The revival of the grounded Indian airline, Go First, could be jeopardized if a court sides with the demands of aircraft lessors. These lessors are seeking specific records after parts of the jet went missing or deteriorated, as per the legal filings from the carrier.
Foreign lessors have been embroiled in a legal dispute to reclaim their aircraft after Go First received bankruptcy protection in May. This protection, according to Indian law, placed a halt on the recovery of over 50 grounded Airbus planes.
Dubai Aerospace Enterprise (DAE) Capital and ACG Aircraft Leasing recently approached a Delhi court alleging that some parts had been “stolen” or the jets were corroding.
The lessors, who are only permitted occasional inspections of the grounded leased planes, have requested the court to compel Go First to provide maintenance and aircraft preservation records for their jets.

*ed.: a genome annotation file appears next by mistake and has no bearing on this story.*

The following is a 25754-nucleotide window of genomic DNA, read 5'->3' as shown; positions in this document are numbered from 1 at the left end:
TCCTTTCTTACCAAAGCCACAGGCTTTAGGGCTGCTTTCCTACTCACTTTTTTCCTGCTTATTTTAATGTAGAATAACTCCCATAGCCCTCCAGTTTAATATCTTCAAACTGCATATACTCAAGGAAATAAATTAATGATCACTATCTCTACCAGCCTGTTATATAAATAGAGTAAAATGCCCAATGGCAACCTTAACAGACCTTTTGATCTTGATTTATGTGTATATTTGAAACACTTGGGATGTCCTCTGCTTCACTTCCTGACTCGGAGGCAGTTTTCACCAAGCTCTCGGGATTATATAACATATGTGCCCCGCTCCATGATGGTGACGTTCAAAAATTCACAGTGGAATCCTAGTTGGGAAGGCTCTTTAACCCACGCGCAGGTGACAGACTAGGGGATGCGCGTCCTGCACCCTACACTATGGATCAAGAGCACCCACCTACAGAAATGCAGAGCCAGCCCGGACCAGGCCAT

Go First has challenged the lessors’ demands in its initial court response, arguing that it would be a lengthy process that would impact its revival. The bankruptcy officer of Go First, Shailendra Ajmera, stated in legal filings that such requests would significantly affect Go Air’s daily operations and its ongoing concern status.
Obtaining such records would be a “time-consuming task and would significantly divert the resources” of Go First, “from resumption of operations … to provision/inspection of documents/records to the lessors,” he added.
These filings, submitted to the court on Sept. 8 and Sept. 17, are not public and are being reported by Reuters for the first time. Go First and the two lessors did not immediately respond to a request for comment.
The airline’s submissions are scheduled to be heard later on Friday. SMBC, the world’s second-largest aircraft lessor which also has some leased planes to Go, warned in May that India’s decision to prevent leasing firms from reclaiming the airline’s planes would shake up the market and trigger a confidence crisis.